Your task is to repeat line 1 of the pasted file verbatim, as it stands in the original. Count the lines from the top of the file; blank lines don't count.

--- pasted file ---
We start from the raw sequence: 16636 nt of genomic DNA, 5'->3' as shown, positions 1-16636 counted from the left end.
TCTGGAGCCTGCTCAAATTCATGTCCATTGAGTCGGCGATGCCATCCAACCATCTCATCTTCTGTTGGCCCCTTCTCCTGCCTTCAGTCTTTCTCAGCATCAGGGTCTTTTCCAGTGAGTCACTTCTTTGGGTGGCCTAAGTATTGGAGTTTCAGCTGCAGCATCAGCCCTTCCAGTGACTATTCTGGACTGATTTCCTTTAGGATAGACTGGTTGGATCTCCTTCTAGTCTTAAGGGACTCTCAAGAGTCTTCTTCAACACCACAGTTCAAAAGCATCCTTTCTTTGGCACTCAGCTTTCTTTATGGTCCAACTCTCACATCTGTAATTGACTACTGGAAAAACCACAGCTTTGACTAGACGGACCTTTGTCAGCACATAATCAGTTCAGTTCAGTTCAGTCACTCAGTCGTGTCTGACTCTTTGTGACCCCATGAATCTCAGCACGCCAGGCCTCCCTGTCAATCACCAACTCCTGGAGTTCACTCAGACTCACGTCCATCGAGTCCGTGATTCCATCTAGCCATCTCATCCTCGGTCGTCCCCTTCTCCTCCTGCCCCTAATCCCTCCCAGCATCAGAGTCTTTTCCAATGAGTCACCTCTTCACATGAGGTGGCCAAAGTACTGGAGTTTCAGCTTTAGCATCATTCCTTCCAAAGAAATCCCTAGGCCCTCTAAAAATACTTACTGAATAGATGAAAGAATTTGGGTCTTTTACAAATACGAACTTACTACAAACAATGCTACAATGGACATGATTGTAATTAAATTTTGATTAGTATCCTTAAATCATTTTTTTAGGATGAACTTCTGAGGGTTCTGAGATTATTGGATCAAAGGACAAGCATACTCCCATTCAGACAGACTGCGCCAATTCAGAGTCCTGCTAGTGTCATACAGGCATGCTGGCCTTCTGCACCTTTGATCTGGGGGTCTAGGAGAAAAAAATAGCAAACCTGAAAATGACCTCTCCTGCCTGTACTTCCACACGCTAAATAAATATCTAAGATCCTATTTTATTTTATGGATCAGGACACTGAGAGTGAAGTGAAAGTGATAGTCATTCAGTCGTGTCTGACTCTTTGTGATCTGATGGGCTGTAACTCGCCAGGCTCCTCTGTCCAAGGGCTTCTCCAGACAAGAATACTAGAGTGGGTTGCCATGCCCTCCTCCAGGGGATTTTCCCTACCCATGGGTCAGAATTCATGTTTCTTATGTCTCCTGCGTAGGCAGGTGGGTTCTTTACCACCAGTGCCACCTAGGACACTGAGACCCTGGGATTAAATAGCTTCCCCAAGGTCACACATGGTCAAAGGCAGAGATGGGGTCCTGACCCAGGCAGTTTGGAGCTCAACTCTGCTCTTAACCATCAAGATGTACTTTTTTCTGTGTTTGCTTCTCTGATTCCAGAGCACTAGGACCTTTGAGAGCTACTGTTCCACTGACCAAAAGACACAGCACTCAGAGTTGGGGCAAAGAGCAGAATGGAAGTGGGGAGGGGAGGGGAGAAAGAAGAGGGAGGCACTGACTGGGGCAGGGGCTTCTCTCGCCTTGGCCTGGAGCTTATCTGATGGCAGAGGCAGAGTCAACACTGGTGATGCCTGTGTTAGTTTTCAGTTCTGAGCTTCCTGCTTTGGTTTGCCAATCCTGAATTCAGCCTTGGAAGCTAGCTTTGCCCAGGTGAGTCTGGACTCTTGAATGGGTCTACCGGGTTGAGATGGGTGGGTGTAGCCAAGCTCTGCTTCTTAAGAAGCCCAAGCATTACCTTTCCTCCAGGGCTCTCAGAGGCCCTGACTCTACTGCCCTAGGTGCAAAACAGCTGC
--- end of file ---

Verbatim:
We start from the raw sequence: 16636 nt of genomic DNA, 5'->3' as shown, positions 1-16636 counted from the left end.